## Filecoin Features: Distributed Randomness & Leader Elections

*This is the latest installment in our series highlighting unique features of the Filecoin network. Filecoin will be the first high-profile user of the production drand network. This post dives into what drand is and how it works.*

This month, the League of Entropy, a consortium of organizations committed to providing a publicly verifiable, unbiasable source of randomness as a foundational internet service, is upgrading to a production grade service that will serve as an off-chain source of randomness for Filecoin. Drand can provide a reliable and unbiasable source of randomness for many blockchain systems and applications in the future. This post explores the history and value of drand and what it means for the future of the internet.

### Why is randomness important?

Random systems generate results that have a uniform distribution of probability and are stochastically independent from each other. We encounter randomness with every dice roll and coin toss: When you flip a fair coin, both heads and tails have equal or uniform probabilities (uniform distribution) and you can’t predict the outcome of any individual coin toss on the basis of past results (stochastic independence).

But randomness is useful for more than just determining the statistics of coin tosses and dice rolls. In fact, we rely on randomness for everything from cryptography and cybersecurity to election audits and online gambling.

That’s because randomness has the power to make some digital processes resistant to manipulation. To take just one example, any cryptographically secure system is resistant to fraud and hacks only if the cryptographic keys it uses are incredibly difficult to guess. And cryptographic keys are difficult to guess only if the source values used to generate them are properly random. In other words, the basis for secure cryptography is randomness.

Yet not all randomness is created equal. For example, when generating a random integer between one and ten, you should have a 1 in 10 chance of guessing it correctly. But if your randomness generator exhibits bias or patterns, you could have a better than 1 in 10 chance of guessing the integer correctly. In other words, a key problem is the use of “predictable” generators. Predictable randomness opens the door once again to fraud and hacks. We don’t just need randomness; we need good randomness. And good randomness is harder to produce than you might think.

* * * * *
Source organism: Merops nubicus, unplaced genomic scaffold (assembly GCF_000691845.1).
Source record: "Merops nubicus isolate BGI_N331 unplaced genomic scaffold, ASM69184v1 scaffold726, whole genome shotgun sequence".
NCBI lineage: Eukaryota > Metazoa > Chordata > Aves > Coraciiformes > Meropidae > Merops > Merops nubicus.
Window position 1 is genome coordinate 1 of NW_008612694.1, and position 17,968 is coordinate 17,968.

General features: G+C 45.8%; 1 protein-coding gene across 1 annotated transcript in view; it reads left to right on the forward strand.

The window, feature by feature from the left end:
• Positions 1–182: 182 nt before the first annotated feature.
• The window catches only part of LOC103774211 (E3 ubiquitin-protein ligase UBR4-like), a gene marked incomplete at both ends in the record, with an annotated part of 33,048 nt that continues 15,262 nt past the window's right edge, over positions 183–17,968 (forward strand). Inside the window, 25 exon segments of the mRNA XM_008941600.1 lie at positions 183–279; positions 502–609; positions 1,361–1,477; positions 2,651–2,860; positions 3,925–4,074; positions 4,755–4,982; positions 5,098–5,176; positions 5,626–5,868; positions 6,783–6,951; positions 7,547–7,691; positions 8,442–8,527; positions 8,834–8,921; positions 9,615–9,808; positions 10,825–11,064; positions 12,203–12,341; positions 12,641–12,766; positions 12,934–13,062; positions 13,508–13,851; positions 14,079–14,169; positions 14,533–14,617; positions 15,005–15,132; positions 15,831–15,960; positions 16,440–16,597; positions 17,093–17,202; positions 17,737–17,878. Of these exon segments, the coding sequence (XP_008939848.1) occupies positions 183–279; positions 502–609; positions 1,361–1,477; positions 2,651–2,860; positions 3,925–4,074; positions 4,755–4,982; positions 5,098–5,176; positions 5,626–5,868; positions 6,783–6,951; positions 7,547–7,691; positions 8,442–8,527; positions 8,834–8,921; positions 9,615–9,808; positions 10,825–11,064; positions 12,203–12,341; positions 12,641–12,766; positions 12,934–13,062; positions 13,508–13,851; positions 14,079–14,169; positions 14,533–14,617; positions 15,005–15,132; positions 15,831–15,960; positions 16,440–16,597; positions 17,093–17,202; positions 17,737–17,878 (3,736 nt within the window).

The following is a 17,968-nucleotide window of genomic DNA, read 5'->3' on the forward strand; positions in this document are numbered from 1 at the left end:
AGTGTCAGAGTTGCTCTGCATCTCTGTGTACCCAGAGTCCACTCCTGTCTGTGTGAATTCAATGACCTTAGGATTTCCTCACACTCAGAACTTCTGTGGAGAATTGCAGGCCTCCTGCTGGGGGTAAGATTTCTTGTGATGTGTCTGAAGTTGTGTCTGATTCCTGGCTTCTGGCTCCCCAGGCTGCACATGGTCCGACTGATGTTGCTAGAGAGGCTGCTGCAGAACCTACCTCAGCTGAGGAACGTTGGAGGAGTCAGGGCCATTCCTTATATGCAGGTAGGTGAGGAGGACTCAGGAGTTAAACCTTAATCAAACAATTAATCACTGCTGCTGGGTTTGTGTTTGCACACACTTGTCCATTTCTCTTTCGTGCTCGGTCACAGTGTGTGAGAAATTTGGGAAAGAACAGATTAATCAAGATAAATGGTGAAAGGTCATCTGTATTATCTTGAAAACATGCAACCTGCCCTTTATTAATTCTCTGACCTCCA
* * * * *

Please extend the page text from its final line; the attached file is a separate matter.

The quality of randomness is measured by its unpredictability, a property of randomness called “entropy.” Since computers are deterministic systems, it’s algorthmically impossible to create true, high-entropy randomness using a computer algorithm. But even physical randomness is easily biased if it’s generated by a single source. If you can control, manipulate, or otherwise influence the source of randomness, you can bias apparently random outcomes in your favor, as a recent high-profile case of lottery fraud reveals quite clearly. And for many use cases of randomness, like election auditing and cryptography, you also need randomness to be publicly verifiable. A randomness generator is only as good as the way it’s conveyed to the user. If you can’t verify that the numbers you are receiving are in fact random, then your system can be open to attacks and manipulation.

Good randomness that is high-entropy, bias-resistant, and publicly verifiable is hard to find. For years there was no service available that could produce that kind of randomness at scale. But a new project has emerged that is up to the task. It’s called drand (short for distributed randomness) and it’s what Filecoin uses as its randomness source.

### What is drand?

Drand is what’s called a randomness beacon, a service that provides publicly-accessible randomness for use by third parties. While randomness beacons have been around for a while, what makes drand unique is that it generates randomness by combining contributions from a network of independently-run servers. That means drand incorporates the strength, security, and resilience of distributed networks into the process of randomness generation. **In more ways than one, that makes drand an industry first for randomness-as-a-service.**